LAS VEGAS (KTNV) — That rush to land tickets to big games or concerts could leave you on the outside looking in, and lighter in the wallet.
Thieves target fans seeking out significant events, and Las Vegas has plenty of those. 13 Action News shows what you need to know before hitting "purchase."
"I was mad and probably more upset at myself," says John Silva.
He says he just wanted to take his girlfriend to a Golden Knights game. He tried buying tickets a couple of weeks ago when San Jose was in town for the playoffs. John says he found a great deal on Craigslist.
"Found an ad where it said; we've sold the seats before. Anybody who knows us, knows how legitimate this is," says John.
John says the seller was offering a pair of tickets for just $160 and requesting the money through the digital payment service Zelle.
A video from the company says: "With Zelle money moves directly between bank accounts in minutes - not days. Making it fast, safe, and easy to send money."
Many people can access Zelle through their bank or download the app for free.
"I'd never used Zelle. I've used Venmo, and I did not do my homework before doing this," says John.
He says he was anxious to seal the deal, so he sent the money right away. But when he didn't get a response, John started texting and calling the seller.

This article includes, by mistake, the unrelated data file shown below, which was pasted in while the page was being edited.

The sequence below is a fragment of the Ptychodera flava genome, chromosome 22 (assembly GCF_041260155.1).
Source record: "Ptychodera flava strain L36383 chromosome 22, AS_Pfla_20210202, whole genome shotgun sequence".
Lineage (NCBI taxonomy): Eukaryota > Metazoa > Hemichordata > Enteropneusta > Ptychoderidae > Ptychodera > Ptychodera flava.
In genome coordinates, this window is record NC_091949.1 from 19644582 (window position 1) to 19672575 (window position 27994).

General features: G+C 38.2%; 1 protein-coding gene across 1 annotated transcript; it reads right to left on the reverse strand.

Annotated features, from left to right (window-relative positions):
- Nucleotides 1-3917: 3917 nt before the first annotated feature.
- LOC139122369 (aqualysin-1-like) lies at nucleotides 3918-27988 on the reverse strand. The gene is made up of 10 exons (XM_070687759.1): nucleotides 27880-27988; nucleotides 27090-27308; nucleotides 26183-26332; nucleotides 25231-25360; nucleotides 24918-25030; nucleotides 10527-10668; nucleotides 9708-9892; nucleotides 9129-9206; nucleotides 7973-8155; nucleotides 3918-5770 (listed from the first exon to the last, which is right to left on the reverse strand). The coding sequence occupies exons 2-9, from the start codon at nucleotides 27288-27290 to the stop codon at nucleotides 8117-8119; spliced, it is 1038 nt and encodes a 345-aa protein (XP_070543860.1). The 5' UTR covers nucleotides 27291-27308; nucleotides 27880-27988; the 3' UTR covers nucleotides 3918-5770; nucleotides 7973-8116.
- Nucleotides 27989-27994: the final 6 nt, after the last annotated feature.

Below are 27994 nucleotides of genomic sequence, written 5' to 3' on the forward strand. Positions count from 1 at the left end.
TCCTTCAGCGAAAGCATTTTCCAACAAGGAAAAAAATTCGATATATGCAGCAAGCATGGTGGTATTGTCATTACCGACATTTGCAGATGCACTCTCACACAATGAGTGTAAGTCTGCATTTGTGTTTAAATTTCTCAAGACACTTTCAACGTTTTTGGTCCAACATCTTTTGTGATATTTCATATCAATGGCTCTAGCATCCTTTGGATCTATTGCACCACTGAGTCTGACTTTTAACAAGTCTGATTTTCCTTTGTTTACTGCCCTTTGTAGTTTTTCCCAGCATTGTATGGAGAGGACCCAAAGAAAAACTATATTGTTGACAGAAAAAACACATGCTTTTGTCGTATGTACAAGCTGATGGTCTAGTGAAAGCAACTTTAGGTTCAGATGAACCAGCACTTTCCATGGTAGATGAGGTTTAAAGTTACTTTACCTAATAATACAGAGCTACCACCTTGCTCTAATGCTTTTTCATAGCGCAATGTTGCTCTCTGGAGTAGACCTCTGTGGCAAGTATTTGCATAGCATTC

"That was the end of it. Phone number never worked. Text messages were never returned," says John.
He says he reached out to his bank and Zelle but was told there was nothing they can do.
"It's really important for people to know they are liable for fraud if something goes wrong," says Industry Analyst, Ted Rossman.
Rossman points out Zelle doesn't offer a protection program like a credit card. And there's no way to reverse payment with Zelle or similar services.
"Among these new peer to peer payment services, I think PayPal has the best consumer protections. Certainly better than we see on services like Zelle, Square Cash, Venmo," says Rossman.
He suggests using a well known third-party seller: like StubHub or Vivid Seats. These sites charge fees but offer better protection. 13 Action News also reached out to Zelle.
They wouldn't provide someone to speak with us on camera but directed us to a video that says: "Keep your money safe. Only use Zelle with friends, family, and others you trust."
John says he's learned that lesson the hard way. Fortunately for him, he received a full refund after contacting 13 Action News.
"I'm 100% convinced of it. Without your support I never would've been able to get the money back," John said.